Netanyahu visits Obama

America has an ambiguous Middle East policy.

President Obama was elected to introduce change in America and Prime Minister Netanyahu was elected to preserve the status quo in Israel. When Obama receives Netanyahu on July 6, the two leaders will try their best to communicate in harmony. Their last meeting in March was problematic, and their early June encounter was canceled by the bloody events of the Gaza flotilla.

The US president is frustrated with Israel’s intransigence, but he is unable to express his sentiments publicly. He is thinking of next November’s mid-term congressional elections; Jewish electoral support for Obama has always been critical.

As a convener of the peace process, the US is feeling the pressure from both sides. Israel expects America’s support of its occupation policy while the Arabs feel cheated by America’s tolerance of injustice and unfulfilled promises.

Views differ on security. President Obama and his national security team believe that independence for Palestinians is a requirement for lasting Israeli security. In contrast, Prime Minister Netanyahu and his government seem to believe that a devastating military blow to Iran and Hezbollah, and Syria if needed, would establish a stable regional context for dealing with the occupation of Palestinians and their growing national aspirations.

Proximity (indirect) talks between Israel and Palestinians have worsened rather improved the level of confidence. The US wants Israel to discuss final borders of a future Palestinian state and other major issues of the conflict (refugees, Jerusalem, settlements) but Israel has been slow in responding, insisting that Palestinians are not ready for full independence and Iran’s threat remains its primary security issue.

As the talks stall, the corrosive engine of the occupation continues to generate harm to the innocent. Israeli building in Arab East Jerusalem is about to resume. If the mayor of Jerusalem, Nir Barkat, would have his way, more Arab homes would soon be demolished for what is dubbed as “urban development”. The temporary 10-month freeze of building settlements in the West Bank expires on September 10. The government threatens to “transfer disloyal” Arab Israeli citizens and Palestinian legislators residing in East Jerusalem.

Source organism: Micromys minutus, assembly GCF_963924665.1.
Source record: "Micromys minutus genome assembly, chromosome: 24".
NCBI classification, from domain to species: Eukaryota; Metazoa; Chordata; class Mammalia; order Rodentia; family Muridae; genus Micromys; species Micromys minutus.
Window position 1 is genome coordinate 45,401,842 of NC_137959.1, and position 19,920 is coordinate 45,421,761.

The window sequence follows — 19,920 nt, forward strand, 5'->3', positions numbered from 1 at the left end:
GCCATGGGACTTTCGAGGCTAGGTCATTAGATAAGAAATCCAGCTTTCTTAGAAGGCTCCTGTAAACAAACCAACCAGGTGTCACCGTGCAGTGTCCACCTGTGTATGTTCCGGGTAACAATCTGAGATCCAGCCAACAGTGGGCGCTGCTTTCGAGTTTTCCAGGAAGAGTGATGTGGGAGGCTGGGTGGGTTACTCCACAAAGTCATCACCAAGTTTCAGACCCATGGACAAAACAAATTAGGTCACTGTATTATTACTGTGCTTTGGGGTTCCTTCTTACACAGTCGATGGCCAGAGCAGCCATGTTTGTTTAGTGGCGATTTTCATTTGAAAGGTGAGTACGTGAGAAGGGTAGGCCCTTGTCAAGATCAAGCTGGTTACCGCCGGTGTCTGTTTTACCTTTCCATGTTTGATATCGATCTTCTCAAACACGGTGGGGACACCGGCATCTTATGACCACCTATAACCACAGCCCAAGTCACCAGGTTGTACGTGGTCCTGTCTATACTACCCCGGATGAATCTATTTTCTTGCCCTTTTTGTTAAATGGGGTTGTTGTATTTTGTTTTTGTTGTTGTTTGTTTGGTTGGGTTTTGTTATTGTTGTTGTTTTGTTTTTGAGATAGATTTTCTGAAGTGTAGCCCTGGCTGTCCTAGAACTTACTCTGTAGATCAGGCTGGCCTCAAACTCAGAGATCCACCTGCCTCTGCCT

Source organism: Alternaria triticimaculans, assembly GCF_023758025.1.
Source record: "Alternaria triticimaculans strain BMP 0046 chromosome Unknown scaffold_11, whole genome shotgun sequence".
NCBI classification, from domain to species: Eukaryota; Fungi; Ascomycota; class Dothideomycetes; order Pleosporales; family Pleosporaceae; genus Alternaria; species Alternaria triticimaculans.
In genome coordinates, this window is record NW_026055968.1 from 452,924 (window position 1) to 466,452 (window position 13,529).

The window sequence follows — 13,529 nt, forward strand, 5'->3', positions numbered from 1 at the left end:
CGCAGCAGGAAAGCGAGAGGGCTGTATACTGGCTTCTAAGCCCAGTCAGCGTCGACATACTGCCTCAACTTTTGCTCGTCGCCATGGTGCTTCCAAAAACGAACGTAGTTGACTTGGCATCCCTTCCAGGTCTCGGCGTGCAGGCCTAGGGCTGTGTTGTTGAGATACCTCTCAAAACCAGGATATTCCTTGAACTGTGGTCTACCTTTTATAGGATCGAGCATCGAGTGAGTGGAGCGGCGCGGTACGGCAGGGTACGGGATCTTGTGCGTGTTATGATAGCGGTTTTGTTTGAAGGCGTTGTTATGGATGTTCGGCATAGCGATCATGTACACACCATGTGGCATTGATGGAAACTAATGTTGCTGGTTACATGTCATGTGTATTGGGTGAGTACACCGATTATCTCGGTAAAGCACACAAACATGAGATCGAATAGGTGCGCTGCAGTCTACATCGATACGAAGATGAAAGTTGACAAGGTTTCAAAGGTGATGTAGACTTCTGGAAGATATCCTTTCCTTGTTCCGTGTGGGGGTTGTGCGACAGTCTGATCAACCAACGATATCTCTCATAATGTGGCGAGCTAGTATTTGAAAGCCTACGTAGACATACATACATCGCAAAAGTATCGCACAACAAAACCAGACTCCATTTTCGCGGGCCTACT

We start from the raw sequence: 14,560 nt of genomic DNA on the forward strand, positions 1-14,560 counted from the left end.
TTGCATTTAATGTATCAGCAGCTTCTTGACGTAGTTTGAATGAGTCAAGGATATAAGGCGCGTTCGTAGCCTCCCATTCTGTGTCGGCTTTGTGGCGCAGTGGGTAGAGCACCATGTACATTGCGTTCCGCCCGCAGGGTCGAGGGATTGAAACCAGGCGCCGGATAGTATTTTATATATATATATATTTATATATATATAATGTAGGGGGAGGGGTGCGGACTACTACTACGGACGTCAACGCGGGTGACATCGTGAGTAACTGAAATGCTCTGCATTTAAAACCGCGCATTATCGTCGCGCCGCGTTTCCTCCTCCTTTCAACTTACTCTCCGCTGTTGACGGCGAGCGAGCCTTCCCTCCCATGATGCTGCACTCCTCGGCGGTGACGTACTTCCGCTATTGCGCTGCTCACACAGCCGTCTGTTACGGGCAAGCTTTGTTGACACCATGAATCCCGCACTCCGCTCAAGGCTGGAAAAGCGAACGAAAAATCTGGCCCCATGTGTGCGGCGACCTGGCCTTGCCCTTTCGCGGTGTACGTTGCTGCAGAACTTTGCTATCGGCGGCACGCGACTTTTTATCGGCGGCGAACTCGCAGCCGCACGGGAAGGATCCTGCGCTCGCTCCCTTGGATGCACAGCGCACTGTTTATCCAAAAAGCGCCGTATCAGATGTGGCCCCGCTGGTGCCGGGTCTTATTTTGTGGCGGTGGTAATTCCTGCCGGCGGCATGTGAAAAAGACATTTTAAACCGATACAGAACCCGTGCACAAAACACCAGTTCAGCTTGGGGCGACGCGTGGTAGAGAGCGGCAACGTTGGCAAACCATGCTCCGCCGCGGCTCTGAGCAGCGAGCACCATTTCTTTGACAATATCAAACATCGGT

Brutal force does not solve political problems. Gaza is back in the frontline of Middle East news. Debate rages over how to investigate the attack on the flotilla and to control Gaza borders. Confusion lingers on how to involve Hamas - which controls Gaza internally- in the peace process. More dilemmas: how to make a deal with Hamas on exchange of prisoners? For four years, Israel has been conducting off and on secret “proximity” talks with Hamas to gain the release of its captured soldier, Gilad Schalit.

As peace talks drag Both Israelis and Arabs lose faith in the process and become hardened skeptics. Two thirds of both Israelis and Palestinians do not believe that political conditions are conducive to the creation of a Palestinian state within the next five years. Further, a recent poll shows that, on each side of the conflict, only about half of the respondents accept the two-state solution. As for the one state solution about one fourth of Palestinians would chose this option. This poll was conducted by the Palestinian Center for Policy and Survey Research and the Harry S. Truman Research Institute for the Advancement of Peace; the findings were reported by Noah Rayman in an article titled, Joint Poll Shows Doubt Abound Over Palestinian State, The Jerusalem Post, June 30.

And as the peace talks falter, Israel’s regional and international status weakens. After the Gaza flotilla attack, Turkey has turned from a close ally of Israel to a suspicious partner. World attention to the alleged nuclear threat of Tehran has been diluted by the growing concern over the Israeli siege of Gaza. The prestige of the US - Israel’s closest ally- role in mediating the Middle East conflict has declined as Turkey is winning the hearts and minds of Arabs.

Palestinians are discerning on the merging role of Turkey. In the Israeli-Palestinian poll cited above, Turkey, not Syria or Iran, is viewed as a strong supporter of Palestinians: 43 % of the surveyed Palestinians trust Turkey, vs. only 6% who trust Iran or Syria as significant promoters of Palestine.

Obama would do well to ask Netanyahu the following question:

After the counterproductive outcome of the war on Hezbollah in 2006, the morally questionable 2009 attack on Gaza and the current international outcry over the recent Flotilla incident, is Israel ready to face the consequences of a new pre-emptive strike on Iran?

Good luck Mr. President on July 6. The US has never looked as helpless in its Mideast policy.

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About Dr. Ghassan Michel Rubeiz

Dr. Ghassan Michel Rubeiz is a Lebanese-American Middle East analyst with special interest in political sociology, social justice and democracy. He is a former professor of social work and psychology. He was Secretary of the Geneva-based World Council of Churches for the Middle East during the eighties and early nineties. He also served Eastern Europe for six years from the Geneva office of Christian Children’s Fund. Between 2000 and 2005, he was the Washington Liaison Director of CCF. He is now focused on public speaking and writing on the Middle East. Over the last five years, he has contributed a series of articles to the Christian Science Monitor online edition, the Lebanese Daily Star and the Arab American News. Currently, Rubeiz is writing regularly from his home office in Palm Beach Gardens, Florida. His special interest is in politics and religion and in promotion of Arab American understanding. His maintains his personal blog at

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